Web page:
Pertussis laboratory findings

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Editor-In-Chief: C. Michael Gibson, M.S., M.D. [1] ; Associate Editor(s)-in-Chief: Serge Korjian M.D.; Aditya Govindavarjhulla, M.B.B.S. [2]; Rim Halaby, M.D. [3]; Luke Rusowicz-Orazem, B.S.; Yazan Daaboul, M.D.

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Several laboratory tests may be used to diagnose pertussis. Culture, obtained by nasopharyngeal swab, is considered the gold standard for diagnosis. Other tests that can be performed include polymerase chain reaction (PCR) and serology.

Laboratory Findings

Nasopharyngeal Swab

  • Whenever possible, a nasopharyngeal swab or aspirate should be obtained from all suspected pertussis patients.[1]
  • The specimen obtained via the nasopharyngeal swab can be used both for culture and polymerase chain reaction (PCR).
  • If a culture is planned:
    • The nasopharyngeal swab should be plated directly or placed into transport media.[1]
    • It should be dispensed and plated within 24 hours of collection.


  • Since cultures have high specificity, they particularly useful in confirming the pertussis diagnosis when an outbreak is suspected.[2]
  • Obtaining isolates from a culture allows for strain identification of Bordetella pertussis and antimicrobial resistance testing.
  • Culture is best done from nasopharyngeal specimens collected during the first 2 weeks of cough when viable bacteria are still present in the nasopharynx.
  • The bacteria can be recovered from the patient only during the first three weeks of illness, rendering culturing useless after this period.
  • Despite high specificity, the sensitivity of a culture is low and the risk of false-negatives increases after the first 2 weeks.

Polymerase Chain Reaction (PCR)

  • PCR is a rapid test with excellent sensitivity; however, PCR tests can vary in specificity. It is therefore recommended to obtain culture confirmation for at least one case for any suspicion of a pertussis outbreak.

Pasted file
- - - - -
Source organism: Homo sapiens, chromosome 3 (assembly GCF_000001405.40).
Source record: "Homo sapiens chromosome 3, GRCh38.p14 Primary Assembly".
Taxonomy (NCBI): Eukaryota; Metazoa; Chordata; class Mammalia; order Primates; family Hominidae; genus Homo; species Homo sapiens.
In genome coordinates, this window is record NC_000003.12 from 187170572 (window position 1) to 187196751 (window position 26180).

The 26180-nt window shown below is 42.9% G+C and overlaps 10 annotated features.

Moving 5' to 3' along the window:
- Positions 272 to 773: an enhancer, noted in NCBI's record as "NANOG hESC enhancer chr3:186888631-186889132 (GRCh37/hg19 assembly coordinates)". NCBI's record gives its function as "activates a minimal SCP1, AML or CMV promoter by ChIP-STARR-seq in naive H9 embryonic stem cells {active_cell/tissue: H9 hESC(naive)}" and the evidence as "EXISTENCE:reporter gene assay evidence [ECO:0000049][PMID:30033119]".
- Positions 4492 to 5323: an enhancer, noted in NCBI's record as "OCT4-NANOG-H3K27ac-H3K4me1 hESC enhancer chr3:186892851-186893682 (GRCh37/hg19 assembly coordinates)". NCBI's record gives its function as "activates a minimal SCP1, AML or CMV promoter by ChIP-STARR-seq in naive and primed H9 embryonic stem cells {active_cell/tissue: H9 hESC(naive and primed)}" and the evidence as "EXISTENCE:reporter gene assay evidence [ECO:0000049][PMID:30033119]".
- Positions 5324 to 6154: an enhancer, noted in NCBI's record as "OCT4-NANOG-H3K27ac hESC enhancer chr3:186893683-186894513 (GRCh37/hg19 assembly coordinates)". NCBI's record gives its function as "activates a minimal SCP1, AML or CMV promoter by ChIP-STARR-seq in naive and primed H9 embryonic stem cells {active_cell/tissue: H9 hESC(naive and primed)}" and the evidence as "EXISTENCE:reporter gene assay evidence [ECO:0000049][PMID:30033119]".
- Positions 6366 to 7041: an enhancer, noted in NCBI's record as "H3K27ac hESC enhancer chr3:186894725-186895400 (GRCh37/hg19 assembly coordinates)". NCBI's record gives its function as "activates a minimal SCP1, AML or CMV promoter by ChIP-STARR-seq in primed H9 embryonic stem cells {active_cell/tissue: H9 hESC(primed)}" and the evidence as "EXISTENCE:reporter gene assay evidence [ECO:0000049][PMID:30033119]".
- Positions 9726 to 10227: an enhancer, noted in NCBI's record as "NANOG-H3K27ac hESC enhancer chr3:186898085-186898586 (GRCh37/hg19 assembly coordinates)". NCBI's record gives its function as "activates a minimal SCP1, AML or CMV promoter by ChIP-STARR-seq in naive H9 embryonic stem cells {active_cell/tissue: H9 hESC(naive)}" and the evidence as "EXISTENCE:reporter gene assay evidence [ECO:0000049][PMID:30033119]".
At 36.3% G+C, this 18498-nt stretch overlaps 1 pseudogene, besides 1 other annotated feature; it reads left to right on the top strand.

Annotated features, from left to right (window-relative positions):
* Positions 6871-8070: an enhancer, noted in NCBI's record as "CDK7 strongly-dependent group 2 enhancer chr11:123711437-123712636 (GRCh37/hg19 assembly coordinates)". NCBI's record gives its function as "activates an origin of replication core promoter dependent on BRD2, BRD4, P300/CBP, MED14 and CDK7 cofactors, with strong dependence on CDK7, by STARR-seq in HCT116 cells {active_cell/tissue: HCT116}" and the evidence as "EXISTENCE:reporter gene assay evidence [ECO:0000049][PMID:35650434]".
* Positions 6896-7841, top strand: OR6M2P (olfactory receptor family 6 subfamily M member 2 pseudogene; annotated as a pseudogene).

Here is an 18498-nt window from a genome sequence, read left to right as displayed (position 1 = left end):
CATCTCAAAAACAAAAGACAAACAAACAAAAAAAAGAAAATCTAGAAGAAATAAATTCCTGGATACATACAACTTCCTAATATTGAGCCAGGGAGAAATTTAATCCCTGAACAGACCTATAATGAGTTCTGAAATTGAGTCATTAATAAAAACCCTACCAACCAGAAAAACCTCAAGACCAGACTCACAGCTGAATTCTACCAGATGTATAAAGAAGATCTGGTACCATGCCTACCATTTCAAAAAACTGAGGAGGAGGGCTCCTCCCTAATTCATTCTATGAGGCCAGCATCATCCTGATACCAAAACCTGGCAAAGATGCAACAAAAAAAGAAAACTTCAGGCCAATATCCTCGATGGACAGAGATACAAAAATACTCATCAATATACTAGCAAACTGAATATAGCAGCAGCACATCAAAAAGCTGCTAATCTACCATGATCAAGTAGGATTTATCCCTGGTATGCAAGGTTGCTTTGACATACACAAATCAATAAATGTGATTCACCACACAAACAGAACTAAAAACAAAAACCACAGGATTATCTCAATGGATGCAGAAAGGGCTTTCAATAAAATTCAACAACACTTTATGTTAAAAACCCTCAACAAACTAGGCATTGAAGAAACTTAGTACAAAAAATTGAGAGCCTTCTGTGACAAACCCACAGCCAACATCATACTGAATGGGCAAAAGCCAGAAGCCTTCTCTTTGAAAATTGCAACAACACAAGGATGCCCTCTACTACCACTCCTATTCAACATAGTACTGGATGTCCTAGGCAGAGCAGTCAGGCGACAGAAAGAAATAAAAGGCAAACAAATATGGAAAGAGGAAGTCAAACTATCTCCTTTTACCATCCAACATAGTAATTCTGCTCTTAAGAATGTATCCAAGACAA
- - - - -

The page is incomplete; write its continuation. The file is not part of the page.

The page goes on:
• PCR should be tested from nasopharyngeal specimens taken at 0-3 weeks following cough onset, but may provide accurate results for up to 4 weeks.
  • After the fourth week of cough, the amount of bacterial DNA rapidly diminishes, which increases the risk of obtaining false-negative results.
  • PCR assay protocols that include multiple target sequences allow for speciation of Bordetella species.
  • The high sensitivity of PCR increases the risk of false-positivity, but following some simple best practices can reduce the risk of obtaining inaccurate results.[2]


  • Serology tests for high concentrations of antibodies against the pertussis toxin or other components of Bordetella pertussis
  • It is more useful among patients who do not seek medical care until several weeks into the illness.[2]
  • The CDC and FDA have developed a serologic assay that has been extremely useful for confirming pertussis diagnosis, especially during suspected outbreaks.[2]
  • Several state public health labs have included this assay in their testing regimen.
  • Serologic tests are generally more useful for diagnosis in later phases of the disease.
  • For the CDC single point serology, the optimal timing for specimen collection is 2 to 8 weeks following cough onset, when the antibody titers are at their highest.
  • Serology may still be performed on specimens collected up to 12 weeks following cough onset.


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